What is the meaning of this for you as an Alliance recruiter? It means that you, the recruiter, must first be a credible person. The workplace is one of the best places to find recruits, because there you get to know people and they get to know you. Are you a credible person at work? Do you show up on time? Do you work well? Do you get along with others, using tact, or are you immature and headstrong? If you exemplify positive attributes, people will respect you and will be inclined to believe your message. If you have a poor reputation with your co-workers, then they will take everything you say with a grain of salt.

The same applies in the family circle. Husbands, are you responsible and manly in your actions? Wives, are you responsible and feminine in your actions? Do you have credibility?

At college or in high school, are you a good student, or are you a “good time Charlie”? If you are a “good time Charlie,” some students may like you, but that does not mean they respect you or that you have credibility.

Fortunately, most Alliance members do have credibility. Dr. Pierce and the Alliance leadership have been intent now for years on recruiting only superior people into our ranks, and on weeding out questionable types.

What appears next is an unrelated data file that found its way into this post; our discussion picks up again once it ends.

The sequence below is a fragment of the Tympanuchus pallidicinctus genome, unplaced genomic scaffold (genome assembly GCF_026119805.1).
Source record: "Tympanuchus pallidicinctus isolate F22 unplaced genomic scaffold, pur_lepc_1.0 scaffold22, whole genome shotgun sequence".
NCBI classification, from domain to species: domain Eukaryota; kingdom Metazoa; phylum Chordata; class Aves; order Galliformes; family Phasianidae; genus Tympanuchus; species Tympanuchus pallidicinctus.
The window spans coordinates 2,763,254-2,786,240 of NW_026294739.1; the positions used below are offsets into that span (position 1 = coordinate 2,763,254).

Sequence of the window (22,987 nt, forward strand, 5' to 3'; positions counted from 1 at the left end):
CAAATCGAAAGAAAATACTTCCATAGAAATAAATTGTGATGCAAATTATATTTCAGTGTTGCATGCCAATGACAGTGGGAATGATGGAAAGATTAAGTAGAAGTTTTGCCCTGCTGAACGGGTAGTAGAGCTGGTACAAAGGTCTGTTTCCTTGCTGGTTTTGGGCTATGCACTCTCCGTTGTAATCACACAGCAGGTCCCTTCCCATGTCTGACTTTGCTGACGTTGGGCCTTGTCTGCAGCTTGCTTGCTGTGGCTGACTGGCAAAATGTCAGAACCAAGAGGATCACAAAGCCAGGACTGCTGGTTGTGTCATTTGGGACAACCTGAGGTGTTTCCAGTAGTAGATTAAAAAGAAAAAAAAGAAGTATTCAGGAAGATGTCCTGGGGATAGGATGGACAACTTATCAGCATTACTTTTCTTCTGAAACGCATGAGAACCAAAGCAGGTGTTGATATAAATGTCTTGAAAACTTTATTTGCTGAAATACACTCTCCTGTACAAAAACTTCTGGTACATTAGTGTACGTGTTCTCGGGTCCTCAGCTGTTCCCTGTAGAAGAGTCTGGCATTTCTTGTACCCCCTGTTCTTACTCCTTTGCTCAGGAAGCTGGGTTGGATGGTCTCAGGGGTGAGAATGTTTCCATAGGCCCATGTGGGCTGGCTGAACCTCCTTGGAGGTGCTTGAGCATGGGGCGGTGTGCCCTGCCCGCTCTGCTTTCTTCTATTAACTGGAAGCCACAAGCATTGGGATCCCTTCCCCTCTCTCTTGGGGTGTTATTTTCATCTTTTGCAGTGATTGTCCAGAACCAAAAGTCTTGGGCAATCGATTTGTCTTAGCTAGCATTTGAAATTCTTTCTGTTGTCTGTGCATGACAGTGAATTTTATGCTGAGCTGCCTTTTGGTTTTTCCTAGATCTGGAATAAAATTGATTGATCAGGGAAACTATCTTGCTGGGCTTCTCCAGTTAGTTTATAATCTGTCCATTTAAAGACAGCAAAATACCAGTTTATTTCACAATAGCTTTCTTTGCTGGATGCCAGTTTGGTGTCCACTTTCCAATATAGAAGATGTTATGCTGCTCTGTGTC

As a general rule, if you have personal credibility, you can be a successful recruiter, whether you have a “way with words” or not. But if you lack personal integrity, no amount of eloquence can give you success in recruiting members of the quality the Alliance needs, and it is better that you do two things instead: first, work on yourself to become a more credible person; and second, engage only in mass distribution of Alliance materials. Personal recruiting is not yet for you.

What, after all, is the nature of our message? Is it not something startling, like a warning to people on high ground that a flood is coming? Is our message not a demand that people throw out a lifetime of previously held ideas in favor of our own? Are we not saying, “Listen, Pete, I don’t know just how to say this, but everything you have heard about race, democracy, the Jews, and the Second World War was either wrong or distorted. Now I would like you to let me tell you the true story.”

It is clear that only a respected, credible person can get away with something like this. People today are just too skeptical and cynical, too hardboiled and suspicious, to accept the word from some stranger from an unknown group. You must have credibility.

On the other hand, let’s not exaggerate the difficulties. The United States is visibly going to the dogs. Illegal aliens are pouring in by the millions. The Jewish lobby’s existence and power is now known and resented by tens of millions of people. Disgust with politicians is equaled only by disgust with the controlled media. White people know that something is very wrong, and they have a strong suspicion that somebody is not telling the truth. The system, in other words, has begun to lose its credibility. Now, if you, as an Alliance recruiter, can establish your own credibility as a person, then National Vanguard and our other publications can finish off the System’s credibility for good. But it all starts with establishing your own credibility first.